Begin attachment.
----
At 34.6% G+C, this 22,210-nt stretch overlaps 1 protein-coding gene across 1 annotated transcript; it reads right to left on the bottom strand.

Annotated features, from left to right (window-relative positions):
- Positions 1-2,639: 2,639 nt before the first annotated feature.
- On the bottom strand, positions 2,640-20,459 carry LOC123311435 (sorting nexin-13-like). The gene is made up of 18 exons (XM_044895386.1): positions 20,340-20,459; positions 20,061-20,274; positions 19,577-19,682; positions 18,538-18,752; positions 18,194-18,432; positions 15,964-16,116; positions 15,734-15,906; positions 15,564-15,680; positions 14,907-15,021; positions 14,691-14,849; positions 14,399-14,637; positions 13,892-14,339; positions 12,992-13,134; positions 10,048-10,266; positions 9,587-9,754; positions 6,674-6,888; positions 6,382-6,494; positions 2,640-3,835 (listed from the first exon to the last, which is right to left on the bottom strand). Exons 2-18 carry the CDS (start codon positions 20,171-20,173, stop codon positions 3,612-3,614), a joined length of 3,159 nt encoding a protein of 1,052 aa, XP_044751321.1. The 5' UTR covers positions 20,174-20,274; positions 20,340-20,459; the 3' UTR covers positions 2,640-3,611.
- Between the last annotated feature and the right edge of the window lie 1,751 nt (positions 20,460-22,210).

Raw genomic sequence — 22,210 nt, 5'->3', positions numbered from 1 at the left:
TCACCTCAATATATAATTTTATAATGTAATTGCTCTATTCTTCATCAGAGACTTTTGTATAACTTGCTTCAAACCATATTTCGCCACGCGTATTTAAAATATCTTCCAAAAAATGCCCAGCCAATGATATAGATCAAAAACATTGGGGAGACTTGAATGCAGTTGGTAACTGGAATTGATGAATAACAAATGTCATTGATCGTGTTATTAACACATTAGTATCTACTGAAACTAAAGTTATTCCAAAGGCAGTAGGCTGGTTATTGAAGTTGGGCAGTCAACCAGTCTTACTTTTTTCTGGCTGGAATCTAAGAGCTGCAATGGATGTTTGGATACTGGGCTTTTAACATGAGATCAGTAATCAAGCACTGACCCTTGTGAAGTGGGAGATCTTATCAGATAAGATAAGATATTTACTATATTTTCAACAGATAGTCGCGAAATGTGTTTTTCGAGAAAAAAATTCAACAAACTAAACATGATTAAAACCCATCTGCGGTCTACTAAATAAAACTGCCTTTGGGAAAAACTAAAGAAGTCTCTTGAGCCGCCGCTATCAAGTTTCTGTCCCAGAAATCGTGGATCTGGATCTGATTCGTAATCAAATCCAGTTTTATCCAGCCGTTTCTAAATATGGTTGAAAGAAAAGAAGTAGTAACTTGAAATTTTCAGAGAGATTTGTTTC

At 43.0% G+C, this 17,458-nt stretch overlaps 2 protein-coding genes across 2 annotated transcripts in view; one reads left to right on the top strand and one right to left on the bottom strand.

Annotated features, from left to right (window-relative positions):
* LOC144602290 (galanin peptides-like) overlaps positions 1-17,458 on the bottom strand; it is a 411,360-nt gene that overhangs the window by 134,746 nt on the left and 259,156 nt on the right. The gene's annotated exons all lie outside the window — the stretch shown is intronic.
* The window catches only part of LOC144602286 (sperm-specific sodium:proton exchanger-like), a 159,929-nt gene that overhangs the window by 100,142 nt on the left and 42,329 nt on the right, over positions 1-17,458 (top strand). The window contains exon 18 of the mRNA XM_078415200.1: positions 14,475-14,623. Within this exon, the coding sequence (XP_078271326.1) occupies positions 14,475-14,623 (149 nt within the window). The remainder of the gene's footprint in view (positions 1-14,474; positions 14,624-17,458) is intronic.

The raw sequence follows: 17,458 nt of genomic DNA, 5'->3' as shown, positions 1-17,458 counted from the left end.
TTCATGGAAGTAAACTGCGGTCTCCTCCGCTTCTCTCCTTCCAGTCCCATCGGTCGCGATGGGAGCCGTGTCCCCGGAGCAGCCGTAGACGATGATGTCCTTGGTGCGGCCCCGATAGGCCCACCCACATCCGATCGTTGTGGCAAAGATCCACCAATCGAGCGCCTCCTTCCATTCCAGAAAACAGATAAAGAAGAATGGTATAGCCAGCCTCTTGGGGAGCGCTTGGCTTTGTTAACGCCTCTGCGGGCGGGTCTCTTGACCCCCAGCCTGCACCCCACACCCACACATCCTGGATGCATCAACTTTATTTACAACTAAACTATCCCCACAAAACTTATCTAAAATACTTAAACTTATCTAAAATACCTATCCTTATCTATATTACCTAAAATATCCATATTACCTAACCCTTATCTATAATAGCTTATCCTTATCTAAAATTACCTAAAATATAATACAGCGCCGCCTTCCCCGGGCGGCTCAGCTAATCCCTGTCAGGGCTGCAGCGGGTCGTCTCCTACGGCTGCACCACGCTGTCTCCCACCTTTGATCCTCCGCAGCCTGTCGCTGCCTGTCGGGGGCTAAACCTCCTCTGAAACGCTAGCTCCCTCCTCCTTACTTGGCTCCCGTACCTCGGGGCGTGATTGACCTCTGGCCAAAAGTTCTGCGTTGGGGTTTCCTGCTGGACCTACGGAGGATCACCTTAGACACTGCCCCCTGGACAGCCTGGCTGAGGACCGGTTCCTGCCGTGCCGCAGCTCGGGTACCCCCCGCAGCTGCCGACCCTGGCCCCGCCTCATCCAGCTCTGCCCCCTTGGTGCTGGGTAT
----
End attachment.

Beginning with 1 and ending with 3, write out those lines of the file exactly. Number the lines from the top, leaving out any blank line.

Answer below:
At 34.6% G+C, this 22,210-nt stretch overlaps 1 protein-coding gene across 1 annotated transcript; it reads right to left on the bottom strand.

Annotated features, from left to right (window-relative positions):
- Positions 1-2,639: 2,639 nt before the first annotated feature.